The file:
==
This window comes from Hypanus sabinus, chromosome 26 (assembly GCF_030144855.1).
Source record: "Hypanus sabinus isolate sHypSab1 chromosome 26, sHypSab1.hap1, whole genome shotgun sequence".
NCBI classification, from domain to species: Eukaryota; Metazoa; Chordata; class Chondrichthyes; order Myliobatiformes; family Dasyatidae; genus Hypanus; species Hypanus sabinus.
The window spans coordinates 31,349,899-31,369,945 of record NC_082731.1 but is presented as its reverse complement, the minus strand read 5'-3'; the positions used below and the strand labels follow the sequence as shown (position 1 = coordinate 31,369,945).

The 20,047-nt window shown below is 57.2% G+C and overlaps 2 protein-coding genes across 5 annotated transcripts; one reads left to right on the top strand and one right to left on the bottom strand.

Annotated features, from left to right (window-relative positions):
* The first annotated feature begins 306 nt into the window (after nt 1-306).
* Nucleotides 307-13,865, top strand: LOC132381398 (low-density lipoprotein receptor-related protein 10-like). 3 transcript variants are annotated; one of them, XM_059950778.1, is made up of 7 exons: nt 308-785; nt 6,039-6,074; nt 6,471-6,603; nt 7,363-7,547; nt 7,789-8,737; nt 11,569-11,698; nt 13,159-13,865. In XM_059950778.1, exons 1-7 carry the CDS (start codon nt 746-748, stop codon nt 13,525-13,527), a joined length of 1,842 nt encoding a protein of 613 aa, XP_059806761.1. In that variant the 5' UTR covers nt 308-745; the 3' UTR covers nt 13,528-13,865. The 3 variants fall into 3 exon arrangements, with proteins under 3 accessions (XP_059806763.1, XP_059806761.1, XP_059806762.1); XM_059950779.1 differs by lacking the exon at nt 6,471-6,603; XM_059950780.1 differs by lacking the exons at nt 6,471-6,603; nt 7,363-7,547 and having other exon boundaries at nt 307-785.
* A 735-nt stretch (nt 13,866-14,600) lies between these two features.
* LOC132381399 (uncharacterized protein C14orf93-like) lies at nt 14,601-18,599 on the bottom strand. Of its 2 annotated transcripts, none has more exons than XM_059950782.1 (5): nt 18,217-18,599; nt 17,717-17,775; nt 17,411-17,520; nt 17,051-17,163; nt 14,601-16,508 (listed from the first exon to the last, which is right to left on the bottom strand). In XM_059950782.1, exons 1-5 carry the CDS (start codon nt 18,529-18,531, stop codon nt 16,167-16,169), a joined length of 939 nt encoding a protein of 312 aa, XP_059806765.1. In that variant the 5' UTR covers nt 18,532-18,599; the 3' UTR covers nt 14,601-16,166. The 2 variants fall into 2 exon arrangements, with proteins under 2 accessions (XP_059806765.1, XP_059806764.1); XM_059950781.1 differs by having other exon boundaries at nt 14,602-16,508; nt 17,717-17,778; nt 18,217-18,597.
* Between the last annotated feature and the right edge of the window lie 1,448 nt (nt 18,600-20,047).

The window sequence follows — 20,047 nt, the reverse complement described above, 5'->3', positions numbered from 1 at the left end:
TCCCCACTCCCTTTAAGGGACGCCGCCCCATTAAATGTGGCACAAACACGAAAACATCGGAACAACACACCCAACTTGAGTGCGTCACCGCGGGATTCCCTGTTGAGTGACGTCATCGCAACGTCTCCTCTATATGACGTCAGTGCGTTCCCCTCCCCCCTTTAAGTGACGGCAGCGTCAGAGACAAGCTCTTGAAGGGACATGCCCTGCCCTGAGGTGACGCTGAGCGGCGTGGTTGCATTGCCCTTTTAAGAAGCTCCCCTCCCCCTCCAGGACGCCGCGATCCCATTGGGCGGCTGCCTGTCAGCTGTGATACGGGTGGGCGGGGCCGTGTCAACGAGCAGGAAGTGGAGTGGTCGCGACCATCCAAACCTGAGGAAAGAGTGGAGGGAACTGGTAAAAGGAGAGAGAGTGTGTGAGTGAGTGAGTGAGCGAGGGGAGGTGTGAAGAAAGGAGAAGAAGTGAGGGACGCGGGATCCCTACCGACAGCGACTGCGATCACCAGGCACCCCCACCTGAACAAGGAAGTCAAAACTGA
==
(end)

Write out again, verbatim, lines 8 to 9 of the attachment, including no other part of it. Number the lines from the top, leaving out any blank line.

* Nucleotides 307-13,865, top strand: LOC132381398 (low-density lipoprotein receptor-related protein 10-like). 3 transcript variants are annotated; one of them, XM_059950778.1, is made up of 7 exons: nt 308-785; nt 6,039-6,074; nt 6,471-6,603; nt 7,363-7,547; nt 7,789-8,737; nt 11,569-11,698; nt 13,159-13,865. In XM_059950778.1, exons 1-7 carry the CDS (start codon nt 746-748, stop codon nt 13,525-13,527), a joined length of 1,842 nt encoding a protein of 613 aa, XP_059806761.1. In that variant the 5' UTR covers nt 308-745; the 3' UTR covers nt 13,528-13,865. The 3 variants fall into 3 exon arrangements, with proteins under 3 accessions (XP_059806763.1, XP_059806761.1, XP_059806762.1); XM_059950779.1 differs by lacking the exon at nt 6,471-6,603; XM_059950780.1 differs by lacking the exons at nt 6,471-6,603; nt 7,363-7,547 and having other exon boundaries at nt 307-785.
* A 735-nt stretch (nt 13,866-14,600) lies between these two features.